After far too long in Sydney, rainy days that just would not stop, including a very wet and mild journey to the Blue Mountains, we took a sunny respite to Arlie Beach in the tropic of Capricorn and then on to a three-day SCUBA diving cruise around the Whitsunday islands and outer Great Barrier Reef. We flew back down to Brisbane, a city on a winding river, just inland from the East Coast and about halfway down the country. We spent one night, more concerned with finding a good, cheap dinner and a full night's sleep, than seeing the sights of the city.
In the morning we flew to Alice Springs, the red, dead-center of the Australian Outback. The tourism pull for Alice Springs is a place called Uluru, the site of a giant, red, sandstone monolyth, the largest in the world, alone in the flat desert. We found upon landing that Uluru, or "the rock" as the locals called it, was a four hour drive South, pending safe travels at 90 mph, past suicidal Kangaroos, cattle, wild horses and giant, wild camels.
At the airport, a tall, kind, young African man working for one of the hostels in town, gave us the phone number for a car rental company called "Central," the only one in Alice Springs with unlimited kilometers. Clint tipped the African man five dollars for his altruism, Central picked us up from the airport for free and with warm hearts, having saved hundreds of dollars, we were off, into the heart of the outback.
(Camel that wandered across the road in front of us)
Driving at night is strongly cautioned against in the outback. There are no fences, dusk is the main feeding time for wombats, there are more than two million human sized kangaroos in the Northern territory, cattle wander unfenced, nine foot tall wild camels strut across the road, packs of wild horses run free and giant desert eagles munch on the roadkill, taking off over your hood like Pterodactyls. Then there are the road trains. In the U.S., eighteen wheeler tractor-trailers rule the interstates. In Central Australia, 700 horse-power super trucks, three times the size of their American cousins roar across the desert, pulling three double-decker trailers at 130 kph. Overtaking them is nothing short of exhilarating.
We arrived just after dusk, at the Ayer's Rock (Uluru) Resort, a hospitality monopoly within eye shot of the rock. Our overpriced beds in our 20 man dorm were the most comfortable on our trip so far. The resort was boring, but with it being the off-season and the only overcast days of the year, it was to be expected. We rose before dawn and drove into the park, paying twenty five dollars AUS for a three day pass. There are two parking areas, one for the sunset side and one for the sunrise. The rock was shrouded in a mid-rise cloud that never lifted.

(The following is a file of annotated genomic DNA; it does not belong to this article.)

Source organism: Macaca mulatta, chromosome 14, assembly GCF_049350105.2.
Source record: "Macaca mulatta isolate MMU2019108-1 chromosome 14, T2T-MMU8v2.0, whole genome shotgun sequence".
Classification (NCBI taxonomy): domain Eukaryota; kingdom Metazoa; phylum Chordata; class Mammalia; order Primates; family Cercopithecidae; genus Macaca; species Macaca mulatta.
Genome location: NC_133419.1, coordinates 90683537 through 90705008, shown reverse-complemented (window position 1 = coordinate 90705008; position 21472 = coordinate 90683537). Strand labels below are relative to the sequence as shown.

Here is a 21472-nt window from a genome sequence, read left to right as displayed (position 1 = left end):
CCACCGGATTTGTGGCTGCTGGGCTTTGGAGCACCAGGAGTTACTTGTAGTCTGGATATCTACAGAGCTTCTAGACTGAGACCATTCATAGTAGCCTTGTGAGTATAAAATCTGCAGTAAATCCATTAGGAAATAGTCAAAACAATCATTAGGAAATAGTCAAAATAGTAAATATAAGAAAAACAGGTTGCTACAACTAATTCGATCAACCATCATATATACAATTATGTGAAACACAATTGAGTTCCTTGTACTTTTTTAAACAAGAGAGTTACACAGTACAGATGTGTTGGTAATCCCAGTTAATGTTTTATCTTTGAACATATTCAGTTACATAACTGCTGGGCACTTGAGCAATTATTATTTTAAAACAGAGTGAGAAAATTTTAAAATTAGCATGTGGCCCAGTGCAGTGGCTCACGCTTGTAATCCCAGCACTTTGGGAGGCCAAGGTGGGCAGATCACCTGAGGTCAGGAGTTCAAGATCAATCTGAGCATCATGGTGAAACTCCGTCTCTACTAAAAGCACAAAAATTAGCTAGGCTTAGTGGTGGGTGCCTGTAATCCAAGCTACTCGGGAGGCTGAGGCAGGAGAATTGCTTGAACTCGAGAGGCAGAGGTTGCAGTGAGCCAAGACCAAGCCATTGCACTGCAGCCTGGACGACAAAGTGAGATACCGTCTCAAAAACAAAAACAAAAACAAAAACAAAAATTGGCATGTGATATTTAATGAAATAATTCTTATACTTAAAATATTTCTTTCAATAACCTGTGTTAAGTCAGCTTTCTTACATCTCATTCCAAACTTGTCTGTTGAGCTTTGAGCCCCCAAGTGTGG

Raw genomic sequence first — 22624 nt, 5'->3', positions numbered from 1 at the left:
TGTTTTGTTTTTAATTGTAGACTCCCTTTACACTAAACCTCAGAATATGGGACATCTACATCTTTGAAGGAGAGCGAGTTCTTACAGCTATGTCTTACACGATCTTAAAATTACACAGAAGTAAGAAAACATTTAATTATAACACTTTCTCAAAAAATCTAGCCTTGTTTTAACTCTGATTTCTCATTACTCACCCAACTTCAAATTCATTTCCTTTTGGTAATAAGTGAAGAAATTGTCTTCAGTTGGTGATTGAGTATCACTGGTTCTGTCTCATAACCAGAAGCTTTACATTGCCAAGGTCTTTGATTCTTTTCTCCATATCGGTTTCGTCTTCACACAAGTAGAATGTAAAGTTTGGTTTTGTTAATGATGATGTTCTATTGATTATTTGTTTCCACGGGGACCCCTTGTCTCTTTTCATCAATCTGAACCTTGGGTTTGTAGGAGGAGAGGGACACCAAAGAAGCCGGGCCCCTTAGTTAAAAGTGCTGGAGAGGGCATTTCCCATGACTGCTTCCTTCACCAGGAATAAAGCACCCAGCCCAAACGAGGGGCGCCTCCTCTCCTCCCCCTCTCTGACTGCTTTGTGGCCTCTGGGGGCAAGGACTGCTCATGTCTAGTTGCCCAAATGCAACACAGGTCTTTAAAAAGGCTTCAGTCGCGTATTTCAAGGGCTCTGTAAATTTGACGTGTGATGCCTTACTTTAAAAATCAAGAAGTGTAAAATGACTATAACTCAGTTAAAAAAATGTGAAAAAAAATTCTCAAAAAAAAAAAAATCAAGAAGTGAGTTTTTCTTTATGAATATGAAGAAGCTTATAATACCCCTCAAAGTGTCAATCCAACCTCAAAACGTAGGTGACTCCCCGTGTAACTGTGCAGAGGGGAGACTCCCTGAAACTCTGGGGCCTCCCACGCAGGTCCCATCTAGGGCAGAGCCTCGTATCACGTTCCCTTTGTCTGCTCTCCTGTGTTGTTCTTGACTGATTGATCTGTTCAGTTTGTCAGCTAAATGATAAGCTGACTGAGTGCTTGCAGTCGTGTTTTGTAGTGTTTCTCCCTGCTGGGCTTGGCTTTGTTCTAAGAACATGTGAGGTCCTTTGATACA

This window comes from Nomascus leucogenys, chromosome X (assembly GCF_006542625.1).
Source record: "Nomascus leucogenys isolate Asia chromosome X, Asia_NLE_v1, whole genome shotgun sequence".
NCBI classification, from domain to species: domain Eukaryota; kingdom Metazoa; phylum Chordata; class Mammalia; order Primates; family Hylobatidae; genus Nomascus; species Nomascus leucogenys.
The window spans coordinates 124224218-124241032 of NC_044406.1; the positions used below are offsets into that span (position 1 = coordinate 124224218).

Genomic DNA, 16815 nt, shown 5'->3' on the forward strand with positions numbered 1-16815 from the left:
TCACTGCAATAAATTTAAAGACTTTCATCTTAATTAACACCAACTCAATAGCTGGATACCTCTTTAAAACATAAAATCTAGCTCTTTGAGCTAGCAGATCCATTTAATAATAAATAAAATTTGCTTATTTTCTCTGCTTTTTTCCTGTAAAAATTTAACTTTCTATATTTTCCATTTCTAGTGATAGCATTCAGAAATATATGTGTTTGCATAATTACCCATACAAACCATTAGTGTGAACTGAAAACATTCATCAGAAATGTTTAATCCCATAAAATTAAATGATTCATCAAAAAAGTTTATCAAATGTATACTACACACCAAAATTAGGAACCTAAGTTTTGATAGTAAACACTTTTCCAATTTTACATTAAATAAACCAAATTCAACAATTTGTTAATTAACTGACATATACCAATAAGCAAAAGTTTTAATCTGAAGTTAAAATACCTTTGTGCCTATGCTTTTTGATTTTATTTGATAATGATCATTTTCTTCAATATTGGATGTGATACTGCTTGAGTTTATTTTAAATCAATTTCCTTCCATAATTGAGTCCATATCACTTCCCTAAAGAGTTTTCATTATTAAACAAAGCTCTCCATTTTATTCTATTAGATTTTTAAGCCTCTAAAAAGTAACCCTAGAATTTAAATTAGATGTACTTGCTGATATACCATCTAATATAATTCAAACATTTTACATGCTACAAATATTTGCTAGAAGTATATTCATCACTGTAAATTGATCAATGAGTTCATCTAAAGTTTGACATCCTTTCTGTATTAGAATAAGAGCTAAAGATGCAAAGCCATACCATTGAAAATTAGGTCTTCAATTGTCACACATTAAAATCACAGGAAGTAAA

(Uluru, shrouded in fog at dawn)
We drove back and took a nap before heading over to the other side of the park to see Kata Tjuta (formerly called "The Olgas"). We did the short hike into one of the canyons. The peaks of Kata Tjuta are actually higher than Uluru and walking between them made us feel tiny.
(The steep sandstone walls of Kata Tjuta (The Olgas))
We drove back over to Uluru and took our time walking the nine kilometer trail around the rock, almost missing sunset. It was still overcast, but our view of the rock was unobstructed and Jonathan shot a good time-lapse of still images on the RAW setting using his Canon 5D Mark II.
A group decision was made to check out the following morning, so that we could take a 350 km detour to hike Kings Canyon, petrified ancient sand dunes, split down the middle by shear 270 meter high cliff faces. As we drove in we were pleased to find the park to be free. The dense clouds broke revealing a blue sky and we slapped on sunscreen in the parking lot, elated by the vitamin D finally coursing through our veins. The hike was great fun and a unique landscape of barren red undulating sandstone.
(Photo by Jonathan Nicholas)
We spotted a large kangaroo and chased him off the track, having to lower ourselves down a small chasm and across a still pool to find our way back out of the park.
The clouds closed behind us as we drove through the arch of a rainbow on our way out of the park. Dusk turned into darkness and it was a harrowing three-hour drive to a desolate rest area called Erldunda. Our hostel room would be a fantastic setting for a horror movie; we were all happy to have each other’s company and we bought each other three rounds of beers to celebrate a safe end to the evening.
It was a smooth, fast drive back into Alice Springs, where we enjoyed a nice lunch at the café inside the Royal Flying Doctors museum, a little hidden gem in the city. Now we are flying back to Brisbane via Sydney; twelve hours of driving in two days before we fly from Sydney back to L.A. on June fifth. The plan is to turn the footage Jonathan has been shooting into a pilot, then to sell that pilot and turn this adventure into a lifestyle.
More pics from Anton's facebook here.